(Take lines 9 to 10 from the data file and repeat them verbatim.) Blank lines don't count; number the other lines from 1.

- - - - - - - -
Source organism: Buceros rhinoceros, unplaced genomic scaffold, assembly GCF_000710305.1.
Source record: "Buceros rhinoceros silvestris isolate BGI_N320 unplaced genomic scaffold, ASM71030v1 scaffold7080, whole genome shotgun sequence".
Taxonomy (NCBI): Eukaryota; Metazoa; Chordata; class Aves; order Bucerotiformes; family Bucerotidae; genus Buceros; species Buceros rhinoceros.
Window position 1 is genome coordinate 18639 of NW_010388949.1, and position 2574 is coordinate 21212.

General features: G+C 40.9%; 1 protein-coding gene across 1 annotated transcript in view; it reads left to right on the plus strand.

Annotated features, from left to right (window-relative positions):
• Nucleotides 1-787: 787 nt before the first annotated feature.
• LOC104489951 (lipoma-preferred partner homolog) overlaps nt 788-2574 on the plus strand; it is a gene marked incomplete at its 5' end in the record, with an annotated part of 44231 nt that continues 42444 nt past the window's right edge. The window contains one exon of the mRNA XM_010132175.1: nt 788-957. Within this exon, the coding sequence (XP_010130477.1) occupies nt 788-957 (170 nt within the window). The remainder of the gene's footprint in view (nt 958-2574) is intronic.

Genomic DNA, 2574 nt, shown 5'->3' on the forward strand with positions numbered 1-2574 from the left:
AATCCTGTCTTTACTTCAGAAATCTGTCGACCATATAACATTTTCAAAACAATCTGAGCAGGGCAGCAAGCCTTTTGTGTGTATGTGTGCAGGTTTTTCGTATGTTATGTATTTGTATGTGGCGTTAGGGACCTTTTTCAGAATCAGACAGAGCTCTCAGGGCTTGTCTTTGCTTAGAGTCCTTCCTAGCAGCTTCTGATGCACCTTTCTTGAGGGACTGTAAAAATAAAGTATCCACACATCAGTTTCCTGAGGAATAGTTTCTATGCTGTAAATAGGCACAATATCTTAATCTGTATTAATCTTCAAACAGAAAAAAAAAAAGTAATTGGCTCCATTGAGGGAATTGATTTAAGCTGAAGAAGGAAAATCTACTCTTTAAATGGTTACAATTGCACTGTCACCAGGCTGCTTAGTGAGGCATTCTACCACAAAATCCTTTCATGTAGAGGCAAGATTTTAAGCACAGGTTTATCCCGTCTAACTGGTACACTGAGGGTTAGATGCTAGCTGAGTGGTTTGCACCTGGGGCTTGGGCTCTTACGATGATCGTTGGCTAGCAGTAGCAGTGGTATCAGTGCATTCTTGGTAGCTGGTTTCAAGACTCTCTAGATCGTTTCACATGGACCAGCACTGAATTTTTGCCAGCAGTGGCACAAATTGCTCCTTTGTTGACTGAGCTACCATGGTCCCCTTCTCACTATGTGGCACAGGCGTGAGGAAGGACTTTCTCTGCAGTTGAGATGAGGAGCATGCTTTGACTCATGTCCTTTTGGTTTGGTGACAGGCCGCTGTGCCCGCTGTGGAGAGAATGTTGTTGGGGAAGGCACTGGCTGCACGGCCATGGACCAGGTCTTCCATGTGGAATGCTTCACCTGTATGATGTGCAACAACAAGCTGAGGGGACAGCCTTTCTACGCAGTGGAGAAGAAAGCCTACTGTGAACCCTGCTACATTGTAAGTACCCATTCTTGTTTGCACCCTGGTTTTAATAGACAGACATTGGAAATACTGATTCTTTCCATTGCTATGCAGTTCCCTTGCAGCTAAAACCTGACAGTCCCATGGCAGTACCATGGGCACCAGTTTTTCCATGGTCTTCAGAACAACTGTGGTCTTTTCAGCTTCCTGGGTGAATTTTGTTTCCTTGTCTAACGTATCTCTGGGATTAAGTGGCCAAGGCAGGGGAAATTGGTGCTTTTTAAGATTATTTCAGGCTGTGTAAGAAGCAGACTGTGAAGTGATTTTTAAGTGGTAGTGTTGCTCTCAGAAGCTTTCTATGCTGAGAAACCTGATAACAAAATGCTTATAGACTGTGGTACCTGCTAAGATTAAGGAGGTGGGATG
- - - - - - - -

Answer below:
Genomic DNA, 2574 nt, shown 5'->3' on the forward strand with positions numbered 1-2574 from the left:
AATCCTGTCTTTACTTCAGAAATCTGTCGACCATATAACATTTTCAAAACAATCTGAGCAGGGCAGCAAGCCTTTTGTGTGTATGTGTGCAGGTTTTTCGTATGTTATGTATTTGTATGTGGCGTTAGGGACCTTTTTCAGAATCAGACAGAGCTCTCAGGGCTTGTCTTTGCTTAGAGTCCTTCCTAGCAGCTTCTGATGCACCTTTCTTGAGGGACTGTAAAAATAAAGTATCCACACATCAGTTTCCTGAGGAATAGTTTCTATGCTGTAAATAGGCACAATATCTTAATCTGTATTAATCTTCAAACAGAAAAAAAAAAAGTAATTGGCTCCATTGAGGGAATTGATTTAAGCTGAAGAAGGAAAATCTACTCTTTAAATGGTTACAATTGCACTGTCACCAGGCTGCTTAGTGAGGCATTCTACCACAAAATCCTTTCATGTAGAGGCAAGATTTTAAGCACAGGTTTATCCCGTCTAACTGGTACACTGAGGGTTAGATGCTAGCTGAGTGGTTTGCACCTGGGGCTTGGGCTCTTACGATGATCGTTGGCTAGCAGTAGCAGTGGTATCAGTGCATTCTTGGTAGCTGGTTTCAAGACTCTCTAGATCGTTTCACATGGACCAGCACTGAATTTTTGCCAGCAGTGGCACAAATTGCTCCTTTGTTGACTGAGCTACCATGGTCCCCTTCTCACTATGTGGCACAGGCGTGAGGAAGGACTTTCTCTGCAGTTGAGATGAGGAGCATGCTTTGACTCATGTCCTTTTGGTTTGGTGACAGGCCGCTGTGCCCGCTGTGGAGAGAATGTTGTTGGGGAAGGCACTGGCTGCACGGCCATGGACCAGGTCTTCCATGTGGAATGCTTCACCTGTATGATGTGCAACAACAAGCTGAGGGGACAGCCTTTCTACGCAGTGGAGAAGAAAGCCTACTGTGAACCCTGCTACATTGTAAGTACCCATTCTTGTTTGCACCCTGGTTTTAATAGACAGACATTGGAAATACTGATTCTTTCCATTGCTATGCAGTTCCCTTGCAGCTAAAACCTGACAGTCCCATGGCAGTACCATGGGCACCAGTTTTTCCATGGTCTTCAGAACAACTGTGGTCTTTTCAGCTTCCTGGGTGAATTTTGTTTCCTTGTCTAACGTATCTCTGGGATTAAGTGGCCAAGGCAGGGGAAATTGGTGCTTTTTAAGATTATTTCAGGCTGTGTAAGAAGCAGACTGTGAAGTGATTTTTAAGTGGTAGTGTTGCTCTCAGAAGCTTTCTATGCTGAGAAACCTGATAACAAAATGCTTATAGACTGTGGTACCTGCTAAGATTAAGGAGGTGGGATG